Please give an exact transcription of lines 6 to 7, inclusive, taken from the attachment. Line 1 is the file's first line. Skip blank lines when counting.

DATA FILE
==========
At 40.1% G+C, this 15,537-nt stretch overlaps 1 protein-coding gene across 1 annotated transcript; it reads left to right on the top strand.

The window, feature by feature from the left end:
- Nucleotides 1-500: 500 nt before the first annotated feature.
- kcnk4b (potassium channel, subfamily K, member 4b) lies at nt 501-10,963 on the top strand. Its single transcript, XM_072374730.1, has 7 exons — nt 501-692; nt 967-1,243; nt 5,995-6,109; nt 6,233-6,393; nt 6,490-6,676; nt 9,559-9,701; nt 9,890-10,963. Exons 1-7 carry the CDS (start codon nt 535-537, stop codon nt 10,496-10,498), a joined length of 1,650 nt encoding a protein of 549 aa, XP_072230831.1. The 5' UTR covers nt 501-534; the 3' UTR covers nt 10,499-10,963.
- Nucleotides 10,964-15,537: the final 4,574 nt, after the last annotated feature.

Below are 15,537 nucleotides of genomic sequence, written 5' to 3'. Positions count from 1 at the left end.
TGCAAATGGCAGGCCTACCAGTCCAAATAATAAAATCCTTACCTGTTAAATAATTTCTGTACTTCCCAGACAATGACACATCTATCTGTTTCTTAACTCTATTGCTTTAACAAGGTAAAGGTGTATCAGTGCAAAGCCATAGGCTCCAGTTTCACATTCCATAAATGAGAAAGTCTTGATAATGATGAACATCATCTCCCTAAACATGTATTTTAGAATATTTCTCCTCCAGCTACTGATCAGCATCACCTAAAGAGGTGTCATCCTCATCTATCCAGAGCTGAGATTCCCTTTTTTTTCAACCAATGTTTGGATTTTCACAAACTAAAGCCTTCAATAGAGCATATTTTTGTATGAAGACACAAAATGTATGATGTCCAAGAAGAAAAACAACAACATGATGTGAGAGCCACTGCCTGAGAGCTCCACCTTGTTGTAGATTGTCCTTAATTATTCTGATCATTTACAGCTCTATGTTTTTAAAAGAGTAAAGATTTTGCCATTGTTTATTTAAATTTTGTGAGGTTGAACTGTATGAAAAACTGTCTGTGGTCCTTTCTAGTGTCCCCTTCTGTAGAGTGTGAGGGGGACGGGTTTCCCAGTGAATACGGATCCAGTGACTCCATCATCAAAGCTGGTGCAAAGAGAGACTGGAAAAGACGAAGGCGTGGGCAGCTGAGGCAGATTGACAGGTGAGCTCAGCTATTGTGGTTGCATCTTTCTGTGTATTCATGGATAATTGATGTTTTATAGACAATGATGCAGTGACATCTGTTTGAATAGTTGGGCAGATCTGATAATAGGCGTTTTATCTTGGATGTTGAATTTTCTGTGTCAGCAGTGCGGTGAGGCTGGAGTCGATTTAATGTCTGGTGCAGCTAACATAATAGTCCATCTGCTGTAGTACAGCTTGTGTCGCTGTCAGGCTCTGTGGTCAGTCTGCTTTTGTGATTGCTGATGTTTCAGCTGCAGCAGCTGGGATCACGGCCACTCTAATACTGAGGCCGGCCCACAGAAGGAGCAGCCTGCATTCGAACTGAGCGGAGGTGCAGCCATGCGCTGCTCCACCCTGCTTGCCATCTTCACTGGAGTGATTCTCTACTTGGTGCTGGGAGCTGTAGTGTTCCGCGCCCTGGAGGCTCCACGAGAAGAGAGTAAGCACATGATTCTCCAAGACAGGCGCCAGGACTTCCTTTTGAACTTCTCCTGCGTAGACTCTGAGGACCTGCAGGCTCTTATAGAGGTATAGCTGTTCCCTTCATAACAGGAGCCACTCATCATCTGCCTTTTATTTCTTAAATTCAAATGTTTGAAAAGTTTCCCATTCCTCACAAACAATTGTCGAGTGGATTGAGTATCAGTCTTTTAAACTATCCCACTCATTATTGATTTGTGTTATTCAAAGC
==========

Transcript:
Below are 15,537 nucleotides of genomic sequence, written 5' to 3'. Positions count from 1 at the left end.
TGCAAATGGCAGGCCTACCAGTCCAAATAATAAAATCCTTACCTGTTAAATAATTTCTGTACTTCCCAGACAATGACACATCTATCTGTTTCTTAACTCTATTGCTTTAACAAGGTAAAGGTGTATCAGTGCAAAGCCATAGGCTCCAGTTTCACATTCCATAAATGAGAAAGTCTTGATAATGATGAACATCATCTCCCTAAACATGTATTTTAGAATATTTCTCCTCCAGCTACTGATCAGCATCACCTAAAGAGGTGTCATCCTCATCTATCCAGAGCTGAGATTCCCTTTTTTTTCAACCAATGTTTGGATTTTCACAAACTAAAGCCTTCAATAGAGCATATTTTTGTATGAAGACACAAAATGTATGATGTCCAAGAAGAAAAACAACAACATGATGTGAGAGCCACTGCCTGAGAGCTCCACCTTGTTGTAGATTGTCCTTAATTATTCTGATCATTTACAGCTCTATGTTTTTAAAAGAGTAAAGATTTTGCCATTGTTTATTTAAATTTTGTGAGGTTGAACTGTATGAAAAACTGTCTGTGGTCCTTTCTAGTGTCCCCTTCTGTAGAGTGTGAGGGGGACGGGTTTCCCAGTGAATACGGATCCAGTGACTCCATCATCAAAGCTGGTGCAAAGAGAGACTGGAAAAGACGAAGGCGTGGGCAGCTGAGGCAGATTGACAGGTGAGCTCAGCTATTGTGGTTGCATCTTTCTGTGTATTCATGGATAATTGATGTTTTATAGACAATGATGCAGTGACATCTGTTTGAATAGTTGGGCAGATCTGATAATAGGCGTTTTATCTTGGATGTTGAATTTTCTGTGTCAGCAGTGCGGTGAGGCTGGAGTCGATTTAATGTCTGGTGCAGCTAACATAATAGTCCATCTGCTGTAGTACAGCTTGTGTCGCTGTCAGGCTCTGTGGTCAGTCTGCTTTTGTGATTGCTGATGTTTCAGCTGCAGCAGCTGGGATCACGGCCACTCTAATACTGAGGCCGGCCCACAGAAGGAGCAGCCTGCATTCGAACTGAGCGGAGGTGCAGCCATGCGCTGCTCCACCCTGCTTGCCATCTTCACTGGAGTGATTCTCTACTTGGTGCTGGGAGCTGTAGTGTTCCGCGCCCTGGAGGCTCCACGAGAAGAGAGTAAGCACATGATTCTCCAAGACAGGCGCCAGGACTTCCTTTTGAACTTCTCCTGCGTAGACTCTGAGGACCTGCAGGCTCTTATAGAGGTATAGCTGTTCCCTTCATAACAGGAGCCACTCATCATCTGCCTTTTATTTCTTAAATTCAAATGTTTGAAAAGTTTCCCATTCCTCACAAACAATTGTCGAGTGGATTGAGTATCAGTCTTTTAAACTATCCCACTCATTATTGATTTGTGTTATTCAAAGC